Nigel Johnson Shines As An Unlikely Star

By: Kelly McHugh
By: Kelly McHugh

KANSAS CITY, Mo. (CBS) -- When things went wrong for No. 5-seed K-State in yesterday's Phillips 66 Big 12 Championship matchup with No. 4-seed Iowa State, Nigel Johnson made them right.

Despite a heart-breaking 91-85 loss to the Cyclones that cut the Wildcats' stay at the tournament short, there was a silver lining to be found in the form of the young point guard.

The freshman from Ashburn, Va., went into yesterday's game averaging just 3.8 points per game. He played limited minutes and was often showed inconsistency on the court.

However, things changed for Johnson in Sprint Center, and when the Wildcats' leading scorer, Marcus Foster, wound up in early foul trouble, it was Johnson who was called upon to play big minutes.

And what he did with those minutes was a thrill.

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In his 22 minutes on the court, Johnson put away a career-high 17 points and dished out three assists.

He was in the zone.

"When I saw my first couple shots go down, it was a confidence booster," Johnson said after the game. "They've been telling me all week to be more aggressive, because I haven't been aggressive. So, I feel like today I developed and made an effort to be more aggressive and the ball was going in. Now I'm just going to try and keep this going."

For Foster, who finished the game with a team-high 21 points, watching Johnson have a career day made him look forward to the future of the young team.

"It was fun to watch Nigel play like that. Not many people know, but he's a very, very good scorer," explained Foster. "I feel he's definitely going to be able to change the game for us in the (NCAA) Tournament, and in the next season because he'll get points and assists as a point guard."

It wasn't only Johnson, though, who stepped up off the Wildcats' bench. The bench finished yesterday's game scoring a combined 41 points and was led by senior Shane Southwell, who finished the game with 19 points and seven rebounds.

Though a bitter way to lose - the game was tied with three minutes to go and K-State trailed by just two points in the final minute - Southwell and the entire Wildcat squad knows its depth on its bench, including Johnson, will be huge as it continues its season looking forward to the NCAA Tournament.

"(Nigel's play) was big. We pride ourselves on our bench play and 'Next Man Up,'" Southwell said. "So he really played well. He's a really talented player. We just need some glimpses of that every day or every game. I'm really proud of him, and we appreciate the performance he had today, but we just have to go out there and defend and get a couple more stops. Then we'd be even happier."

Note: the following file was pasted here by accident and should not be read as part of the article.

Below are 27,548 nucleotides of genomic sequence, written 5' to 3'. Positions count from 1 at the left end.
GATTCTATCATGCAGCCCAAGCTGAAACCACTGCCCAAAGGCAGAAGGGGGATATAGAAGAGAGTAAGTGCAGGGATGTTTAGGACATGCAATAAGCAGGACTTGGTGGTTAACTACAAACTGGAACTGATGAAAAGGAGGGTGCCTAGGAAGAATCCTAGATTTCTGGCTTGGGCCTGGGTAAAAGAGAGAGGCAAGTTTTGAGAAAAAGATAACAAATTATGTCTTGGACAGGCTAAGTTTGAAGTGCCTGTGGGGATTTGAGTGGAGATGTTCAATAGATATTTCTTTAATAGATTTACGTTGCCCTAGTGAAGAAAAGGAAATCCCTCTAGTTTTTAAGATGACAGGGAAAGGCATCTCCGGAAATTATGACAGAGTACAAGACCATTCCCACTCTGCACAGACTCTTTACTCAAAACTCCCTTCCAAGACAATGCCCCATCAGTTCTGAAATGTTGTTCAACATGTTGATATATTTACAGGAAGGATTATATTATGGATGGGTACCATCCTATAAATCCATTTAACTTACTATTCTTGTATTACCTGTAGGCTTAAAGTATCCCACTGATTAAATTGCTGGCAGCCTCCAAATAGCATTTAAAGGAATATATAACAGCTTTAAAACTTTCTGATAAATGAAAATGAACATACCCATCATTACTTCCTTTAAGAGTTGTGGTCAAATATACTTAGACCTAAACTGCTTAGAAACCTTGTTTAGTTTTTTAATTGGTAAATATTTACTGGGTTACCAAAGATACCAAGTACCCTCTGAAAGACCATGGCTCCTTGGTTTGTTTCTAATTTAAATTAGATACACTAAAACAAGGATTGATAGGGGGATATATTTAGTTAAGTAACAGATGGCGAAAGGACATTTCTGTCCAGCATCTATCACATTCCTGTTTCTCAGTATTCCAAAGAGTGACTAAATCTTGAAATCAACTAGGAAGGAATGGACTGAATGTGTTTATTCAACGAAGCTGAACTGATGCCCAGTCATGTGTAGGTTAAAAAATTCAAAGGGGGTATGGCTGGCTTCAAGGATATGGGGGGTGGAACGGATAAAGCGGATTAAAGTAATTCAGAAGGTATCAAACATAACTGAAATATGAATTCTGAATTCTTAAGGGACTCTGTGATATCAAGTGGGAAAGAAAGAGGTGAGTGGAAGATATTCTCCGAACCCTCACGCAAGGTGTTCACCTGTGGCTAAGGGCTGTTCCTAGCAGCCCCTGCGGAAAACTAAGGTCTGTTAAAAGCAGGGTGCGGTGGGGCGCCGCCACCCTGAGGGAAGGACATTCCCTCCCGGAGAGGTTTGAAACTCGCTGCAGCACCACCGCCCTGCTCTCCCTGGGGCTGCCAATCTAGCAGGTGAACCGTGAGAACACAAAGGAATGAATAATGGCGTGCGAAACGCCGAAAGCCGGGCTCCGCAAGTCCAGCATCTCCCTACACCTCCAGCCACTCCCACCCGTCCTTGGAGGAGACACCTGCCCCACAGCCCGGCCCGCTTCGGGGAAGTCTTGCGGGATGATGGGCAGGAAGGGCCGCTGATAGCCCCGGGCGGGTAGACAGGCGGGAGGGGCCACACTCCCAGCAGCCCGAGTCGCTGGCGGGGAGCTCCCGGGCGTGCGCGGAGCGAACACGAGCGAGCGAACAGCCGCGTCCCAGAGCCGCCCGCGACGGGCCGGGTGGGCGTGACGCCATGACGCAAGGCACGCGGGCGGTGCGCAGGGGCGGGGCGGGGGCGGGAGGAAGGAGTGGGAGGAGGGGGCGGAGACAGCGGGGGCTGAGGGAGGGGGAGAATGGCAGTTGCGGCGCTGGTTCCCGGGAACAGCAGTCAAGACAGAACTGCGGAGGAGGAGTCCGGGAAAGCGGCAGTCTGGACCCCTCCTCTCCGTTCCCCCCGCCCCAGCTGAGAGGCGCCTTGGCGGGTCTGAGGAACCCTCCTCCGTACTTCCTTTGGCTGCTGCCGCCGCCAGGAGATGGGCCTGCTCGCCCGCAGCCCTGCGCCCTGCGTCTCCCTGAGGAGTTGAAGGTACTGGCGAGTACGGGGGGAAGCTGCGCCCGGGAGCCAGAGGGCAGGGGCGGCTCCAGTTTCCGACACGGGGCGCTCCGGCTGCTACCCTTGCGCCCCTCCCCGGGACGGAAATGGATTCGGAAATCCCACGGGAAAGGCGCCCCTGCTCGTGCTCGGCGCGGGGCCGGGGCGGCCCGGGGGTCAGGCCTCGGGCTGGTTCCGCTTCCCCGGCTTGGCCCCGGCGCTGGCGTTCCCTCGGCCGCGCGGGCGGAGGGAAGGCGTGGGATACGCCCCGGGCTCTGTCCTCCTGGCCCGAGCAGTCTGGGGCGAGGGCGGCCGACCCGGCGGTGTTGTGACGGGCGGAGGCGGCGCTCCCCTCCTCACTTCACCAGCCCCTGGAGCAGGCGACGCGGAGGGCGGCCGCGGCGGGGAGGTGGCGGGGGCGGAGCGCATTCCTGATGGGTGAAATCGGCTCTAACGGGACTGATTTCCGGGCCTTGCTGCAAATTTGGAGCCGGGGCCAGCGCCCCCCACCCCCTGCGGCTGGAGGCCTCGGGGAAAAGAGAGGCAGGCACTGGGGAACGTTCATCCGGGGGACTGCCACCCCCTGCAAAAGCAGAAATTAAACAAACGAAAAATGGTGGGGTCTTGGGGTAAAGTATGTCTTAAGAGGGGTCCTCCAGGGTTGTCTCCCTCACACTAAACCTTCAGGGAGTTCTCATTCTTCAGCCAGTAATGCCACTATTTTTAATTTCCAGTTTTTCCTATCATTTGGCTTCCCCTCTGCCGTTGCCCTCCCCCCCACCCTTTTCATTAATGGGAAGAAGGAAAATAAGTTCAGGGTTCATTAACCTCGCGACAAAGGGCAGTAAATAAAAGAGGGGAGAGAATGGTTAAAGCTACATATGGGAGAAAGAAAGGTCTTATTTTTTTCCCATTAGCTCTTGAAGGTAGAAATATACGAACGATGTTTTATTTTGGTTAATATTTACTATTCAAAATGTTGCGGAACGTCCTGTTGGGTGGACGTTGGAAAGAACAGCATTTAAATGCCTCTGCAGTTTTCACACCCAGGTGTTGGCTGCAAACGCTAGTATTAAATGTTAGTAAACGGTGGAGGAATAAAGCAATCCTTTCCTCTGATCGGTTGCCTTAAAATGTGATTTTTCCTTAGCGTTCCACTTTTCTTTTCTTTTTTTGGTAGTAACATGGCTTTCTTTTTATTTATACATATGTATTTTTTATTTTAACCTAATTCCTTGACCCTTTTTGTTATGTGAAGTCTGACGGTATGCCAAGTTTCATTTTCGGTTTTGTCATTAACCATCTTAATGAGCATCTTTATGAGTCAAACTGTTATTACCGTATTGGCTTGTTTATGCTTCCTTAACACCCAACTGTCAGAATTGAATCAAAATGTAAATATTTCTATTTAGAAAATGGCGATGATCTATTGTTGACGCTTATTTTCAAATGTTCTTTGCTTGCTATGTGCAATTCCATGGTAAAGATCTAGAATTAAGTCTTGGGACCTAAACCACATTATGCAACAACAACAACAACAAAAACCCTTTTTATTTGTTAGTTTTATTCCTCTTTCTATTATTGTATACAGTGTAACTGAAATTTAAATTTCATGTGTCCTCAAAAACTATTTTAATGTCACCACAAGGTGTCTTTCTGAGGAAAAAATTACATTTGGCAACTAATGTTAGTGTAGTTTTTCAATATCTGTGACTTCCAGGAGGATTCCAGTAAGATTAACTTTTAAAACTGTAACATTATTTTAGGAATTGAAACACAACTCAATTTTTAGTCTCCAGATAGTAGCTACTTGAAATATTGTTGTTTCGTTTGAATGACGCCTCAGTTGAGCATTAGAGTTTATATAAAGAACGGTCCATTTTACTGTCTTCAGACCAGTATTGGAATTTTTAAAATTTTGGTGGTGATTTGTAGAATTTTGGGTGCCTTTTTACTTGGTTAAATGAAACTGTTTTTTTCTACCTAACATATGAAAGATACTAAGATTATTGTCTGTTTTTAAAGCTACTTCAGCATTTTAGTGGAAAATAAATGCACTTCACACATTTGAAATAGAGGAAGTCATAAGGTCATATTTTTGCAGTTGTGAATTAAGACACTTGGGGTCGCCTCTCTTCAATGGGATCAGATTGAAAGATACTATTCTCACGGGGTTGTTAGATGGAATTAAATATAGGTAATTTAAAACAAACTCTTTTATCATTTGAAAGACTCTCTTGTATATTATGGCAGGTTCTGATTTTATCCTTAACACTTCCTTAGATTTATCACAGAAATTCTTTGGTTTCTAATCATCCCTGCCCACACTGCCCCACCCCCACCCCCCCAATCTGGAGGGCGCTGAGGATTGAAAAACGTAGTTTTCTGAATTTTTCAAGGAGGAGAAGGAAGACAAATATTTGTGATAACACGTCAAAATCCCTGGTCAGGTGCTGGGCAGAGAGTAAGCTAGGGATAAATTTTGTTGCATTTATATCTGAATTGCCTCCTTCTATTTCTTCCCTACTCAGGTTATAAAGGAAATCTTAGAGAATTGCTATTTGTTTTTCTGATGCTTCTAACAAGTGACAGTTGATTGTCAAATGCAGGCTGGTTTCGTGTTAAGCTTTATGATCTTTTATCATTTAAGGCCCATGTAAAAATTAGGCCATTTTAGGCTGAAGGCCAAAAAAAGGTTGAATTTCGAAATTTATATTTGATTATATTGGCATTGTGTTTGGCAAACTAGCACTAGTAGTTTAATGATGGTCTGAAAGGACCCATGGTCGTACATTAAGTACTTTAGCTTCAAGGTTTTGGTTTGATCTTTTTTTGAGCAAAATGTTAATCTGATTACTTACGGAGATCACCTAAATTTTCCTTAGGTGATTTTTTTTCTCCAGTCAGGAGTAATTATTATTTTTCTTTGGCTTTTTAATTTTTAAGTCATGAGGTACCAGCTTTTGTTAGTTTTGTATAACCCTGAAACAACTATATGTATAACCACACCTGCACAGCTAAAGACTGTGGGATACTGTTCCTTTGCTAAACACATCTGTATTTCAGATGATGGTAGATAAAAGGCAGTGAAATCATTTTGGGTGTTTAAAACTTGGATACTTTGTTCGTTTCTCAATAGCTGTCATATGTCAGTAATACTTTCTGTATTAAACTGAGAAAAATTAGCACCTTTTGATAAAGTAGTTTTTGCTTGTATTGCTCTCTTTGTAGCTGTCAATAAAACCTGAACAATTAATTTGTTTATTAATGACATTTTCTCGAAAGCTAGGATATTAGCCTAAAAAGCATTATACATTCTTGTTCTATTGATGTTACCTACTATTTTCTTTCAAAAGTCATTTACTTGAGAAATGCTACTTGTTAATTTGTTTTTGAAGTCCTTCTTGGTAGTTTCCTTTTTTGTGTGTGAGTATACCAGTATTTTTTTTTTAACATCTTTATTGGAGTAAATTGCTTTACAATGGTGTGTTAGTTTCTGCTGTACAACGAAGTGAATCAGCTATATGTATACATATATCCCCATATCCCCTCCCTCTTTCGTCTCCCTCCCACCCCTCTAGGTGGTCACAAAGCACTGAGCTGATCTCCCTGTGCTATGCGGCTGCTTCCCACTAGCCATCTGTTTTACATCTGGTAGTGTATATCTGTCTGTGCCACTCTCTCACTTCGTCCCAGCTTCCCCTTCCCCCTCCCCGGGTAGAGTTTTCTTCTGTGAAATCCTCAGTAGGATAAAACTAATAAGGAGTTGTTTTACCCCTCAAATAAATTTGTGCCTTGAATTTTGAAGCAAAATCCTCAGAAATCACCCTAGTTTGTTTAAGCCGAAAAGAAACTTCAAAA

Moving forward, the Wildcats will put this game behind and focus now, solely, on improving and preparing for what lies ahead.

"Coming off the court, we were all sad, disappointed in ourselves, but coach came in and told us that we have to stay positive," Foster said. "We're fortunate enough to have a couple more games left because of the NCAA Tournament. We could make a run in the tournament, so we're disappointed, but right now we're just really anxious to see what we get."

Despite the loss, head coach Bruce Weber is confident in his team. While he knows there were mistakes in yesterday's loss that, had they not been made, would have kept K-State in the tournament a little longer, he also knows he's watched his team defeat some of the nation's toughest teams this season.

There's no doubt the Big 12 is the nation's best conference. It ranks No. 1 in the latest overall RPI and strength of schedule as three teams (No. 10 Kansas, No. 16 Iowa State, No. 17 Oklahoma) ranked in the top 25, while seven of the 10 teams ranked in the nation's top 47.

So now moving forward, K-State must leave yesterday's loss in the rear view mirror, move on and remember it has wins over some of the nation's top competition under its belt as it looks forward to another tough team next week.

"Every game (during Big 12 play) was tough," said Weber. "You're playing against the free-willing offenses of Iowa State and Oklahoma. You're playing against the size and discipline of Texas and Kansas, and then the toughness of West Virginia. We've had some good tests, now they've just got to keep their heads up. We've got to keep going. We were playing for probably a little bit of a better seed today, and we hope it doesn't hurt us too bad.

"I hope they understand that if we play well, we can beat anyone in the country. We've got to go show it next week."

Posted by: Nick Viviani


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